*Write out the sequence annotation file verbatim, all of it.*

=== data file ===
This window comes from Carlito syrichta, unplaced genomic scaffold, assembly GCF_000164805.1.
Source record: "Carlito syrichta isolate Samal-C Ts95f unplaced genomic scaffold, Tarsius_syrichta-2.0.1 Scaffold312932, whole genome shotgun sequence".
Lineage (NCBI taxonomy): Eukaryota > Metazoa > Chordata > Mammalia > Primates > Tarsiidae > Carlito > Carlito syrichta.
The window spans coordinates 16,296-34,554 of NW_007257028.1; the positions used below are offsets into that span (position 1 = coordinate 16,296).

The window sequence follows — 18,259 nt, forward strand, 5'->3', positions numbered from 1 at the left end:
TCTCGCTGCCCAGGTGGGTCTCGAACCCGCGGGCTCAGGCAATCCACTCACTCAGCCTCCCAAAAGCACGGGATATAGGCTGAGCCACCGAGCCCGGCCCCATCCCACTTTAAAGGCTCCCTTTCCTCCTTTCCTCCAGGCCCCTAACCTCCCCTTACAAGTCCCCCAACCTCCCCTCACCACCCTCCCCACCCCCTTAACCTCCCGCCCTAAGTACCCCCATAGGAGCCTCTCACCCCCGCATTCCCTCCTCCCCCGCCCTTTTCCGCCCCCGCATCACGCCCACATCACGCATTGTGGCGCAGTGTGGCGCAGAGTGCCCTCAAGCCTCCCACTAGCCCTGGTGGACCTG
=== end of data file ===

This window comes from Carlito syrichta, unplaced genomic scaffold, assembly GCF_000164805.1.
Source record: "Carlito syrichta isolate Samal-C Ts95f unplaced genomic scaffold, Tarsius_syrichta-2.0.1 Scaffold312932, whole genome shotgun sequence".
Lineage (NCBI taxonomy): Eukaryota > Metazoa > Chordata > Mammalia > Primates > Tarsiidae > Carlito > Carlito syrichta.
The window spans coordinates 16,296-34,554 of NW_007257028.1; the positions used below are offsets into that span (position 1 = coordinate 16,296).

The window sequence follows — 18,259 nt, forward strand, 5'->3', positions numbered from 1 at the left end:
TCTCGCTGCCCAGGTGGGTCTCGAACCCGCGGGCTCAGGCAATCCACTCACTCAGCCTCCCAAAAGCACGGGATATAGGCTGAGCCACCGAGCCCGGCCCCATCCCACTTTAAAGGCTCCCTTTCCTCCTTTCCTCCAGGCCCCTAACCTCCCCTTACAAGTCCCCCAACCTCCCCTCACCACCCTCCCCACCCCCTTAACCTCCCGCCCTAAGTACCCCCATAGGAGCCTCTCACCCCCGCATTCCCTCCTCCCCCGCCCTTTTCCGCCCCCGCATCACGCCCACATCACGCATTGTGGCGCAGTGTGGCGCAGAGTGCCCTCAAGCCTCCCACTAGCCCTGGTGGACCTG